Rep. Louise Slaughter, the first woman ever to chair the powerful House Rules Committee, died Friday morning, her chief of staff announced in a statement.
Slaughter, 88, has served in Congress representing the Rochester, New York, area since 1987 and is among the long-serving members of the House. Prior to her death, she was the oldest member of the House. Roll Call reported Wednesday that Slaughter had fallen at home in Washington last week and suffered a concussion. She was still at George Washington University Hospital in DC as of Wednesday.
“To have met Louise Slaughter is to have known a force of nature. … As the first chairwoman of the House Rules Committee, Louise blazed a path that many women continue to follow,” Slaughter’s chief of staff Liam Fitzsimmons said in a statement Friday. “It is difficult to find a segment of society that Louise didn’t help shape over the course of more than thirty years in Congress, from health care to genetic nondiscrimination to historic ethics reforms. The Slaughter family is incredibly grateful for all the support during this difficult time.”
Slaughter was also a founding member of the Congressional Pro-Choice Caucus, a co-author of the Violence Against Women Act and one of just 67 members of the House to oppose the Defense of Marriage Act, which defined marriage under federal law as between "one man and one woman."
Fitzsimmons also noted in the statement that Slaughter was a “blues and jazz singer” prior to her career in Congress.
Colleagues on Capitol Hill mourned Slaughter's loss on Friday morning.
House Minority Leader Nancy Pelosi, who visited Slaughter in the hospital on Thursday, said in a statement she was "heartbroken" at the loss of a "trailblazer" in Congress.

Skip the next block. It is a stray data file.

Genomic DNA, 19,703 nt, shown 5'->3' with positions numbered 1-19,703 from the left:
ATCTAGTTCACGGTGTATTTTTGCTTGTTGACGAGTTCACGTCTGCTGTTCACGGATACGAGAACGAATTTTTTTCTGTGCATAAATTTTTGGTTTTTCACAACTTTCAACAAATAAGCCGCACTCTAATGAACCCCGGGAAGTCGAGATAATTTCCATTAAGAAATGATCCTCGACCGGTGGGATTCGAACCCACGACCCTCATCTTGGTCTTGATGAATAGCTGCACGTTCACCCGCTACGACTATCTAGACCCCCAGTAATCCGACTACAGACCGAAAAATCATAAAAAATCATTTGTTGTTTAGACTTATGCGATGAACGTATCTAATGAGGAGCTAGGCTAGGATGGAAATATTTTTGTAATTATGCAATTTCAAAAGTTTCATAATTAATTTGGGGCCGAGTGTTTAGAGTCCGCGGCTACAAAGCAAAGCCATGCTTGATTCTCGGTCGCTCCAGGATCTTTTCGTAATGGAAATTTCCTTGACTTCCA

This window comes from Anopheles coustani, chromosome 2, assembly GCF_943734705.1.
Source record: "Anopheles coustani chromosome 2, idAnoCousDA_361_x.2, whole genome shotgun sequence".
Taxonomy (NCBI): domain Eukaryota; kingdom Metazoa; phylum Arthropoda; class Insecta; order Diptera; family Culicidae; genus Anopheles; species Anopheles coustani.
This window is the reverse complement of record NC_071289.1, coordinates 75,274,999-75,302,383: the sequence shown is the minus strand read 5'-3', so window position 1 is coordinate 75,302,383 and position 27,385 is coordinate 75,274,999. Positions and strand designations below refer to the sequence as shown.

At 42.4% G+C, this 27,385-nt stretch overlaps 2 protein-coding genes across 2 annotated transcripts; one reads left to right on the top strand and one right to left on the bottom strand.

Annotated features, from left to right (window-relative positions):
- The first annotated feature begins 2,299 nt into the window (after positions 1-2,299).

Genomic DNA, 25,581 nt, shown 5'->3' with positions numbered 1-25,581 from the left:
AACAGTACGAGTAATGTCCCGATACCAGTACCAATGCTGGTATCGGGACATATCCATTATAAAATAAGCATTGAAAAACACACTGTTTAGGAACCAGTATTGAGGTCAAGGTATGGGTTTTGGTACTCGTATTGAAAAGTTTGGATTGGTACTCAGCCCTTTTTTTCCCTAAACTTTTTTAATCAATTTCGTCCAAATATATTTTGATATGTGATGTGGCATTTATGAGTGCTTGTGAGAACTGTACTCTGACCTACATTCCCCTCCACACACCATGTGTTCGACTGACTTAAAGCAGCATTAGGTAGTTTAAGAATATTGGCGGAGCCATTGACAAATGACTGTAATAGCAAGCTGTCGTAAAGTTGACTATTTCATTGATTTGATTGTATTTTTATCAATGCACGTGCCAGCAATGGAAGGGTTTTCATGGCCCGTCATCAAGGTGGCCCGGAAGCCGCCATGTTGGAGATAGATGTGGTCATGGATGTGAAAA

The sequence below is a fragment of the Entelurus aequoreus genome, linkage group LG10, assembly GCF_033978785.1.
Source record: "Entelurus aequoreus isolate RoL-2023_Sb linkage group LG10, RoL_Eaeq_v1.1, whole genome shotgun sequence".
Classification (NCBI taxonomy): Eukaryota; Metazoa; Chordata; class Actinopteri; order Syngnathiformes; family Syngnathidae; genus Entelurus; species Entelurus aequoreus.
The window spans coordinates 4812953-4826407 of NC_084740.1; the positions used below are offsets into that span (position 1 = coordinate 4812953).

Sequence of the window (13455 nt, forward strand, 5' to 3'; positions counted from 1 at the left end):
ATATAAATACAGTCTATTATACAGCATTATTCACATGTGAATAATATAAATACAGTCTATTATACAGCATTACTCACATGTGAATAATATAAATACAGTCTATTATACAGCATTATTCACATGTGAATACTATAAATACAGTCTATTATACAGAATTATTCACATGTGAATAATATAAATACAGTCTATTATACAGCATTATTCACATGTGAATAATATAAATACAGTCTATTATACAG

“In her lifetime of public service and unwavering commitment to working families, Congresswoman Slaughter embodied the very best of the American spirit and ideals. With her passing, the Congressional community has lost a beloved leader and a cherished friend."
Noting her roots in Kentucky, Pelosi added: "She brought the grace and grit of her Southern background to her leadership in the Congress, building bridges and breaking down barriers all with her beautiful accent. Louise could be fiercely debating on the Floor in the morning, and singing in harmony with her colleagues across the aisle in the evening."
House Speaker Paul Ryan ordered the flags at the Capitol to be flown at half-staff, saying in a statement that Slaughter's death is "just jarring." Flags were also ordered to fly at half-staff in Monroe County, New York, in Slaughter's honor.
“Louise did not need a gavel to make a dent in history. She was unrelenting in fighting for her ideas and the people back home in Western New York. But really, the thing that I keep coming back to is how she was tough, but unfailingly gracious. She was simply great," Ryan said in the statement.
Republican Rep. Pete Sessions, who currently chairs the Rules Committee, released a statement Friday calling Slaughter "a force to be reckoned with who always brought her spunk, fire, and dynamic leadership to every meeting."
"Louise was a fearless leader, deeply committed to her constituents, and a dear friend. I have had the immense privilege of working side by side with her for the past 20 years. I will always cherish our friendship, [camaraderie], and of course her rhubarb pie," Sessions said. "Although we sat on different sides of the aisle, I have always considered her a partner and have the utmost respect for her."
Senate Minority Leader Chuck Schumer said in a statement that Slaughter was a "giant" in Congress. "The ferocity of her advocacy was matched only by the depth of her compassion and humanity. Her passing will leave a gaping hole in our hearts and our nation," he said.
Brendan Buck, an aide to House Speaker Paul Ryan, wrote on Twitter, "The loss of Louise Slaughter is so sad. She was a powerful voice for House Democrats and incredible advocate of their agenda."
Under New York state law, a special election could be held to replace Slaughter in Congress before the 2018 elections in November.